A commonplace computational practice in quantum mechanics generates the most profound conceptual challenge to the theory. The challenge is called the measurement problem. Here are some quotes summarizing the problem.
“The quantum measurement parodox.. stated succinctly… In quantum mechanics all possibilities… are left open whereas in … experience a definite outcome always (occurs).”
A. J. Leggett in Foundations of Physics. 18, 939 (1988)
“How is the measuring instrument proded into making up its mind which value it has observed?”
Bryce S. Dewitt, Physics Today 23, 30 (1970)
“Some explanation must be provided for the fact that the Hilbert—space vector… collapses onto a certain eigenvector during a measurement process…”
J. Bub, Nuovo Cimento v. 57, Nr.2, 503 (1968)
The probability amplitudes evolve deterministically until a measurement is made: the measurement stops the evolution. What is the essential element that changes the evolution of the system from being in a state
|S> = (superposition sum of many states |n>),
into being in a state, say, |n=3>, one from among the many in the superposition?
Marvin Chester, never published
In quantum mechanics amplitudes for events progress quite deterministically – until a measurement is made. Then the amplitudes for all but the measured event are simply discarded. And the universe begins anew starting with the conditions found in the measurement. So at each measurement the old universe disappears and a new universe begins!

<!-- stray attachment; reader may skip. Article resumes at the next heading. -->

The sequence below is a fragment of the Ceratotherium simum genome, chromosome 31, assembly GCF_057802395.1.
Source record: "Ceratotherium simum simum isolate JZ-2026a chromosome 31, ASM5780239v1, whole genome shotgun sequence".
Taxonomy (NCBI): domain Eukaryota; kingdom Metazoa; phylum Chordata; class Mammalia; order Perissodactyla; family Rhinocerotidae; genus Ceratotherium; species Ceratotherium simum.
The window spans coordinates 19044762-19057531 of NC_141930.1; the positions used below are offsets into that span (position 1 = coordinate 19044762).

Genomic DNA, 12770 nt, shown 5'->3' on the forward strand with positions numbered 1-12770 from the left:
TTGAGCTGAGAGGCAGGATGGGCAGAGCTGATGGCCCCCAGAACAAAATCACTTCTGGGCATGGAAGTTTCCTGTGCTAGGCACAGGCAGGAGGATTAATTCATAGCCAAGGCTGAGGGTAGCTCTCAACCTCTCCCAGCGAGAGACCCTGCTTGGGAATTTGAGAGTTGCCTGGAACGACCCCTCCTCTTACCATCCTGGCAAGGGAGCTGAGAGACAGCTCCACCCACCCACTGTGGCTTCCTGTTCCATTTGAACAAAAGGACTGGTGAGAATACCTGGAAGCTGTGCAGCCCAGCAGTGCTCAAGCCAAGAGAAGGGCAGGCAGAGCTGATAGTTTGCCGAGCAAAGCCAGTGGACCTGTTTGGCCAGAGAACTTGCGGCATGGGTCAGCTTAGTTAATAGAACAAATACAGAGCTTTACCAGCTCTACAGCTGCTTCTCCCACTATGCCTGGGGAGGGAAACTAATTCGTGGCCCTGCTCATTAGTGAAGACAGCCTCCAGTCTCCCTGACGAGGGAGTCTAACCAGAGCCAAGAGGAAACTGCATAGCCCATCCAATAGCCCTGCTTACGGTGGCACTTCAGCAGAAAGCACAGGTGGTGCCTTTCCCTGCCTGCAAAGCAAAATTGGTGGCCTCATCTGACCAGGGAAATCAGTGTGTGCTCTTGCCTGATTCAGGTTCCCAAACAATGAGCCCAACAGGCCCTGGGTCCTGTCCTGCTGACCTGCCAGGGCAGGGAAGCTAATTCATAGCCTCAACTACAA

I offer below an animation to portray the idea. Press the particle release button to inject a vertically polarized particle into the magnetic field gradient region. Each press of the release button yields a new particle.
Made visible, here by the red ball-and-pole icons, is something intrinsically invisible and not measurable; the computational element called the particle amplitude. The particle amplitude is split into two by the field gradient through which the particle passes. From this amplitude split arises the particle’s potential to materialize in one or the other detector. But even though it has a 50% chance of appearing in each detector, only one detector registers. That detection tells us that the particle is known, with 100% certainty, to be in the registering detector. So the universe must be reset – from 50/50 amplitude split before detection to certainty for one of the amplitudes at detection.
Thus, on measurement, the particle’s spatial probability distribution is revised and from these new initial conditions a new universe begins its deterministic evolution. In the figure each press of the release button repeats the experiment with a new particle. The counters accumulate the detection events thus revealing the statistics. On repeating the experiment many times one finds particles are registered as often in one detector as the other. This is how the pre-detection 50/50 amplitude split reveals itself experimentally.
The figure shows an idealized laboratory measurement. But measurement events are taking place interminably everywhere. When a photon of sunlight falling on a leaf gets absorbed in photosynthesis, that is a measurement event. The leaf is a photodetector. Every chemical reaction is a measurement event; the reactants disappear and the products appear. Isn’t every inelastic scattering a measurement event?
An important feature of the measurement problem is thus: What constitutes a measurement? Is any elemental process that proceeds irreversibly a measurement? These are topics to be explored in further posts.